If the past is any indication of what's to come, science in Seattle could get a boost as billionaire Paul Allen makes good on his pledge to give away most of his wealth.
If the past is any indication of what’s to come, science in Seattle could get a boost as billionaire Paul Allen makes good on his pledge to give away most of his wealth.
The Microsoft co-founder has already established a cutting-edge brain-science institute in his hometown, helped build a computer-science center at the University of Washington, and funded local research on tuberculosis drugs.
Allen, whose charitable giving reflects his wide-ranging interests, announced Thursday that he intends to leave the bulk of his $13.5 billion estate to philanthropic causes. He singled out scientific research as a major focus and the Allen Institute for Brain Science as a model of the type of project he wants to emulate.
“His past investments have been significant both for the Seattle area and for science as a whole,” said Ed Lazowska, UW professor of computer science and engineering. “His future investments will be dramatically greater and dramatically higher impact.”
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Allen’s old friends Bill and Melinda Gates, along with investor Warren Buffett, recently challenged America’s uber-rich to pledge at least half their wealth to charitable pursuits. Allen, 57, said he has planned to do that for many years but had not gone public with his intentions until now.
“He and Bill have talked about this and he thinks it’s a good idea to let people know,” said David Postman, a spokesman for Allen at his corporation, Vulcan. “He hopes that maybe it spurs other people to give and he’s hoping there will be good things that come of it.”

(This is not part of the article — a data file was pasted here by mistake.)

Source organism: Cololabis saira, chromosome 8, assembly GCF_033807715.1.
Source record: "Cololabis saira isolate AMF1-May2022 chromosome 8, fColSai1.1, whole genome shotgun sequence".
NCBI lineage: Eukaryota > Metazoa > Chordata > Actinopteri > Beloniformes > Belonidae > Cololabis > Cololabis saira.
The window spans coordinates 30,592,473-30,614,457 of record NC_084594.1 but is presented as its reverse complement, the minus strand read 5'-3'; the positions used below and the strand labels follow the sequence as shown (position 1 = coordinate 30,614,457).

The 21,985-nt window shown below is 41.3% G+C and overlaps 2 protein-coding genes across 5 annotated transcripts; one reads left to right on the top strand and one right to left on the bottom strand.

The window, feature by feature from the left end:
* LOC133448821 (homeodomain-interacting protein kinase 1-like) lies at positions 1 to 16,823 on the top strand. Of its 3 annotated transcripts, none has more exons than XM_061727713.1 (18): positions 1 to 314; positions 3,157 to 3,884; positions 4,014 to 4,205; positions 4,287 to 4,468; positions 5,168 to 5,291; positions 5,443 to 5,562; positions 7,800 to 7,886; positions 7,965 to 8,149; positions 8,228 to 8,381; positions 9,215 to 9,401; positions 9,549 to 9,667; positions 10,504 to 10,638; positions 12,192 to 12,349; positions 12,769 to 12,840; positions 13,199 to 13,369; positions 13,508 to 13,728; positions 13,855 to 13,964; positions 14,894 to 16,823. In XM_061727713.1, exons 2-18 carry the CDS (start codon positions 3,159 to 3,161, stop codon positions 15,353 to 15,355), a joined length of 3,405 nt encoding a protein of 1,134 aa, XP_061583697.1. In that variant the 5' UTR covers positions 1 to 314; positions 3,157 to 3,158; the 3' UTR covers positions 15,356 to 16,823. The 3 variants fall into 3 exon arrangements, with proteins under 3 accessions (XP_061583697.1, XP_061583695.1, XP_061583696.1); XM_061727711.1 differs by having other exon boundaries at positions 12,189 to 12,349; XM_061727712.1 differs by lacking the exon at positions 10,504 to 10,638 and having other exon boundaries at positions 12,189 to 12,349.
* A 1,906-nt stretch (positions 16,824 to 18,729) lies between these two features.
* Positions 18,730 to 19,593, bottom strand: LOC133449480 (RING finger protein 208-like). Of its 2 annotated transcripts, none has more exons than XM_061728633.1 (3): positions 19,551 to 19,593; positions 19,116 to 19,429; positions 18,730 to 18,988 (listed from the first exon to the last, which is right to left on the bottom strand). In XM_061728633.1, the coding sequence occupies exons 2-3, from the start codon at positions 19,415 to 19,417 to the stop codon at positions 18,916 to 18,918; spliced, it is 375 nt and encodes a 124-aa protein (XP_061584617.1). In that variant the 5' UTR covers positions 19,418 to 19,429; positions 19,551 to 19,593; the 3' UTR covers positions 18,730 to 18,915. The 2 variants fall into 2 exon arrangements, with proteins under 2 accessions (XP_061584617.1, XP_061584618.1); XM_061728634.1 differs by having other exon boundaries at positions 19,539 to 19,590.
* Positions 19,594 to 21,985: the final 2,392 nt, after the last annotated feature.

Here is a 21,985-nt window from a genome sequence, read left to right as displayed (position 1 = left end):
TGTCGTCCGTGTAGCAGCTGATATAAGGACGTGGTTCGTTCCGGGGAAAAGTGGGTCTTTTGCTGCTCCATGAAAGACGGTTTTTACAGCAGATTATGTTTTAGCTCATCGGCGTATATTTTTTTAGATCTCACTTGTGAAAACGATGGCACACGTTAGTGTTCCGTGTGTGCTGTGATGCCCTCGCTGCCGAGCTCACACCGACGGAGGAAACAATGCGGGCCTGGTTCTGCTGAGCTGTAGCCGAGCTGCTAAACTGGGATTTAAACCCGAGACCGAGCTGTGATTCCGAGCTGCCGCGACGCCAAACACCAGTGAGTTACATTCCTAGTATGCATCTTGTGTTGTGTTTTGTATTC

Phil Buchanan, president of the Center for Effective Philanthropy, praised Allen’s move.
“It’s terrific that somebody is stepping up in this way, and I hope it will … affect decisions at the kitchen tables of other multibillionaires.”
Allen picked Thursday for his announcement because it was the 20th anniversary of the Paul G. Allen Family Foundation.
Established in 1990 with his sister Jo Lynn Allen, the foundation has given 3,000 grants totaling about $400 million to a wide range of cultural, educational, scientific and philanthropic organizations. Allen has separately funded $600 million in projects.
Allen said he wanted to make it clear that his philanthropic efforts “will continue after my lifetime,” he said in a statement. “As our philanthropy continues in the years ahead, we will look for new opportunities to make a difference in the lives of future generations.”
This year, Forbes ranked Allen as the world’s 37th richest person. His total giving over the years has reached about $1 billion, reflecting eclectic interests including the founding of Experience Music Project and The Science Fiction Museum. He and Vulcan also own the Seattle Seahawks and Portland Trailblazers and have invested heavily in developing the South Lake Union neighborhood of Seattle.
While Gates’ charity has become global in size and ambition, Allen’s has remained mostly local and personal.